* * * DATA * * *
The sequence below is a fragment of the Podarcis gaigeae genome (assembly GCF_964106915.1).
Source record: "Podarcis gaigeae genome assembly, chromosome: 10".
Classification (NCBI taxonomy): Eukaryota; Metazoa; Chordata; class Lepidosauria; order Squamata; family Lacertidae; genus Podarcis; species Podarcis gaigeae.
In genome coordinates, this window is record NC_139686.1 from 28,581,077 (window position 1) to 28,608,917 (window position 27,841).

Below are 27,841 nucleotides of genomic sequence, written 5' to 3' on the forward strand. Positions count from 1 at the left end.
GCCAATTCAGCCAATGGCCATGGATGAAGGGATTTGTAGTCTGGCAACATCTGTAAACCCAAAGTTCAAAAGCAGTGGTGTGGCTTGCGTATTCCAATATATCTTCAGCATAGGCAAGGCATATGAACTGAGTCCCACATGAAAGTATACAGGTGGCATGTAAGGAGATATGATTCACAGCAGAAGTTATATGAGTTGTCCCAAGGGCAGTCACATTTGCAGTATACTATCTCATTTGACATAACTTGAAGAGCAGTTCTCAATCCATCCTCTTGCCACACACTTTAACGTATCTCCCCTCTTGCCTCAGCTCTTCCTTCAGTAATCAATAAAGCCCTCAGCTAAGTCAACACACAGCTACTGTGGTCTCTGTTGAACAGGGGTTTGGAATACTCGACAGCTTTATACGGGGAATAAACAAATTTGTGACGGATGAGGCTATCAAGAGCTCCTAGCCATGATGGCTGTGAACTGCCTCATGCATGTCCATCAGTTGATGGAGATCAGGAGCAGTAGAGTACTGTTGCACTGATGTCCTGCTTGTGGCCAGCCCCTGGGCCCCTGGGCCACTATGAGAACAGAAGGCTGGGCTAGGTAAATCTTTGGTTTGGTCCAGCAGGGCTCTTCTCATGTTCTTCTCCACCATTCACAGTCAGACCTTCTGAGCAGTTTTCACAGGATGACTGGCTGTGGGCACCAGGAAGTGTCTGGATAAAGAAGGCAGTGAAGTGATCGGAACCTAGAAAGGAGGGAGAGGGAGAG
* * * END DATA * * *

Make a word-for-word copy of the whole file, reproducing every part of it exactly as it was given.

The sequence below is a fragment of the Podarcis gaigeae genome (assembly GCF_964106915.1).
Source record: "Podarcis gaigeae genome assembly, chromosome: 10".
Classification (NCBI taxonomy): Eukaryota; Metazoa; Chordata; class Lepidosauria; order Squamata; family Lacertidae; genus Podarcis; species Podarcis gaigeae.
In genome coordinates, this window is record NC_139686.1 from 28,581,077 (window position 1) to 28,608,917 (window position 27,841).

Below are 27,841 nucleotides of genomic sequence, written 5' to 3' on the forward strand. Positions count from 1 at the left end.
GCCAATTCAGCCAATGGCCATGGATGAAGGGATTTGTAGTCTGGCAACATCTGTAAACCCAAAGTTCAAAAGCAGTGGTGTGGCTTGCGTATTCCAATATATCTTCAGCATAGGCAAGGCATATGAACTGAGTCCCACATGAAAGTATACAGGTGGCATGTAAGGAGATATGATTCACAGCAGAAGTTATATGAGTTGTCCCAAGGGCAGTCACATTTGCAGTATACTATCTCATTTGACATAACTTGAAGAGCAGTTCTCAATCCATCCTCTTGCCACACACTTTAACGTATCTCCCCTCTTGCCTCAGCTCTTCCTTCAGTAATCAATAAAGCCCTCAGCTAAGTCAACACACAGCTACTGTGGTCTCTGTTGAACAGGGGTTTGGAATACTCGACAGCTTTATACGGGGAATAAACAAATTTGTGACGGATGAGGCTATCAAGAGCTCCTAGCCATGATGGCTGTGAACTGCCTCATGCATGTCCATCAGTTGATGGAGATCAGGAGCAGTAGAGTACTGTTGCACTGATGTCCTGCTTGTGGCCAGCCCCTGGGCCCCTGGGCCACTATGAGAACAGAAGGCTGGGCTAGGTAAATCTTTGGTTTGGTCCAGCAGGGCTCTTCTCATGTTCTTCTCCACCATTCACAGTCAGACCTTCTGAGCAGTTTTCACAGGATGACTGGCTGTGGGCACCAGGAAGTGTCTGGATAAAGAAGGCAGTGAAGTGATCGGAACCTAGAAAGGAGGGAGAGGGAGAG